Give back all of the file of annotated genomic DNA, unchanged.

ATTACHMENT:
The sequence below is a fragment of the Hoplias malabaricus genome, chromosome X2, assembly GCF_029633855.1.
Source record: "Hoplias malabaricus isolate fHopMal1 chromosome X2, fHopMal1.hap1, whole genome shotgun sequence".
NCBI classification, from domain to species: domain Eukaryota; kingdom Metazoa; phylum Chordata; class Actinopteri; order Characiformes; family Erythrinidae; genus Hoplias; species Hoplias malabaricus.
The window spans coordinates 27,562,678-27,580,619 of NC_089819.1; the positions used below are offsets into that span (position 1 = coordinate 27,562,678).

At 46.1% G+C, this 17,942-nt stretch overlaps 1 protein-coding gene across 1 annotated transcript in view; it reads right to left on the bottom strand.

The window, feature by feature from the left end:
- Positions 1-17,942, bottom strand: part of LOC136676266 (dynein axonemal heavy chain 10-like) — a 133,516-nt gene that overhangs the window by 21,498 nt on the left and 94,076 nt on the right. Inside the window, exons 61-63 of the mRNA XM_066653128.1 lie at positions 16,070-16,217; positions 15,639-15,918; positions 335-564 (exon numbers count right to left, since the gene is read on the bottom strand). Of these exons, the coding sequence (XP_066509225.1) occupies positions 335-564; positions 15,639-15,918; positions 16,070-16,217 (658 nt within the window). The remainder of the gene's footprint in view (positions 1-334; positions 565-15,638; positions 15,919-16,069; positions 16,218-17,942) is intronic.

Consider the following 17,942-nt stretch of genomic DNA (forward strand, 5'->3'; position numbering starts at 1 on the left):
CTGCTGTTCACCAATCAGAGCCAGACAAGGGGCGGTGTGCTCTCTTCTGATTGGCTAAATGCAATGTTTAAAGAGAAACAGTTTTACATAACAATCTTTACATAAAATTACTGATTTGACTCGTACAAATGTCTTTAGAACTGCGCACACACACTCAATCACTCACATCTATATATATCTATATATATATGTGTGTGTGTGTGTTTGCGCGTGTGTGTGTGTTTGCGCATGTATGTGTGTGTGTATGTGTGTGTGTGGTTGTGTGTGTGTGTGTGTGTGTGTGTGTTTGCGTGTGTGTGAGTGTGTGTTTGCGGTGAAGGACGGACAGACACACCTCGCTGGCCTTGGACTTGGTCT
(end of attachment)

The sequence below is a fragment of the Hoplias malabaricus genome, chromosome X2, assembly GCF_029633855.1.
Source record: "Hoplias malabaricus isolate fHopMal1 chromosome X2, fHopMal1.hap1, whole genome shotgun sequence".
NCBI classification, from domain to species: domain Eukaryota; kingdom Metazoa; phylum Chordata; class Actinopteri; order Characiformes; family Erythrinidae; genus Hoplias; species Hoplias malabaricus.
The window spans coordinates 27,562,678-27,580,619 of NC_089819.1; the positions used below are offsets into that span (position 1 = coordinate 27,562,678).

At 46.1% G+C, this 17,942-nt stretch overlaps 1 protein-coding gene across 1 annotated transcript in view; it reads right to left on the bottom strand.

The window, feature by feature from the left end:
- Positions 1-17,942, bottom strand: part of LOC136676266 (dynein axonemal heavy chain 10-like) — a 133,516-nt gene that overhangs the window by 21,498 nt on the left and 94,076 nt on the right. Inside the window, exons 61-63 of the mRNA XM_066653128.1 lie at positions 16,070-16,217; positions 15,639-15,918; positions 335-564 (exon numbers count right to left, since the gene is read on the bottom strand). Of these exons, the coding sequence (XP_066509225.1) occupies positions 335-564; positions 15,639-15,918; positions 16,070-16,217 (658 nt within the window). The remainder of the gene's footprint in view (positions 1-334; positions 565-15,638; positions 15,919-16,069; positions 16,218-17,942) is intronic.

Consider the following 17,942-nt stretch of genomic DNA (forward strand, 5'->3'; position numbering starts at 1 on the left):
CTGCTGTTCACCAATCAGAGCCAGACAAGGGGCGGTGTGCTCTCTTCTGATTGGCTAAATGCAATGTTTAAAGAGAAACAGTTTTACATAACAATCTTTACATAAAATTACTGATTTGACTCGTACAAATGTCTTTAGAACTGCGCACACACACTCAATCACTCACATCTATATATATCTATATATATATGTGTGTGTGTGTGTTTGCGCGTGTGTGTGTGTTTGCGCATGTATGTGTGTGTGTATGTGTGTGTGTGGTTGTGTGTGTGTGTGTGTGTGTGTGTGTTTGCGTGTGTGTGAGTGTGTGTTTGCGGTGAAGGACGGACAGACACACCTCGCTGGCCTTGGACTTGGTCT